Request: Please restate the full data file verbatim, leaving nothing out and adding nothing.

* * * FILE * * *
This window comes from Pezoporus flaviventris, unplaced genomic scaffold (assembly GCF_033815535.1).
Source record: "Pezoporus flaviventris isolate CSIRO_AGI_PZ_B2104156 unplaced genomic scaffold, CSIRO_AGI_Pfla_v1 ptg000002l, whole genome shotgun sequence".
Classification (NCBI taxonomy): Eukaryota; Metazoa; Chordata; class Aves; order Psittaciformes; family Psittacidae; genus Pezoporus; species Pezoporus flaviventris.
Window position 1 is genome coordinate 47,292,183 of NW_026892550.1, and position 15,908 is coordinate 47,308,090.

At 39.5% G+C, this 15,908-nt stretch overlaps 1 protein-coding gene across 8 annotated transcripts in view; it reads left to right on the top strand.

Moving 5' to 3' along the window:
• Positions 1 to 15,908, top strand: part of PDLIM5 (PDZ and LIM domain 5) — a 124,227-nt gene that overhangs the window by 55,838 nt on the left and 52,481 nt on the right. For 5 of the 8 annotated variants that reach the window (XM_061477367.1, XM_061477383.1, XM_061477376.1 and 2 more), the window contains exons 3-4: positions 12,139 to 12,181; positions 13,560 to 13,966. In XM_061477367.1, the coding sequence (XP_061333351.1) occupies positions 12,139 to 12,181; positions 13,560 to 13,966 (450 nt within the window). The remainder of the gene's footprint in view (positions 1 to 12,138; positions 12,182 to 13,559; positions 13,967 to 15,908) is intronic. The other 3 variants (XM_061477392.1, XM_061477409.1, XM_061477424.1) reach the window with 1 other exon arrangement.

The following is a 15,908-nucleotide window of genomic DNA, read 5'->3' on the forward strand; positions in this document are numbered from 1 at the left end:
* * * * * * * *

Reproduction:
This window comes from Pezoporus flaviventris, unplaced genomic scaffold (assembly GCF_033815535.1).
Source record: "Pezoporus flaviventris isolate CSIRO_AGI_PZ_B2104156 unplaced genomic scaffold, CSIRO_AGI_Pfla_v1 ptg000002l, whole genome shotgun sequence".
Classification (NCBI taxonomy): Eukaryota; Metazoa; Chordata; class Aves; order Psittaciformes; family Psittacidae; genus Pezoporus; species Pezoporus flaviventris.
Window position 1 is genome coordinate 47,292,183 of NW_026892550.1, and position 15,908 is coordinate 47,308,090.

At 39.5% G+C, this 15,908-nt stretch overlaps 1 protein-coding gene across 8 annotated transcripts in view; it reads left to right on the top strand.

Moving 5' to 3' along the window:
• Positions 1 to 15,908, top strand: part of PDLIM5 (PDZ and LIM domain 5) — a 124,227-nt gene that overhangs the window by 55,838 nt on the left and 52,481 nt on the right. For 5 of the 8 annotated variants that reach the window (XM_061477367.1, XM_061477383.1, XM_061477376.1 and 2 more), the window contains exons 3-4: positions 12,139 to 12,181; positions 13,560 to 13,966. In XM_061477367.1, the coding sequence (XP_061333351.1) occupies positions 12,139 to 12,181; positions 13,560 to 13,966 (450 nt within the window). The remainder of the gene's footprint in view (positions 1 to 12,138; positions 12,182 to 13,559; positions 13,967 to 15,908) is intronic. The other 3 variants (XM_061477392.1, XM_061477409.1, XM_061477424.1) reach the window with 1 other exon arrangement.

The following is a 15,908-nucleotide window of genomic DNA, read 5'->3' on the forward strand; positions in this document are numbered from 1 at the left end: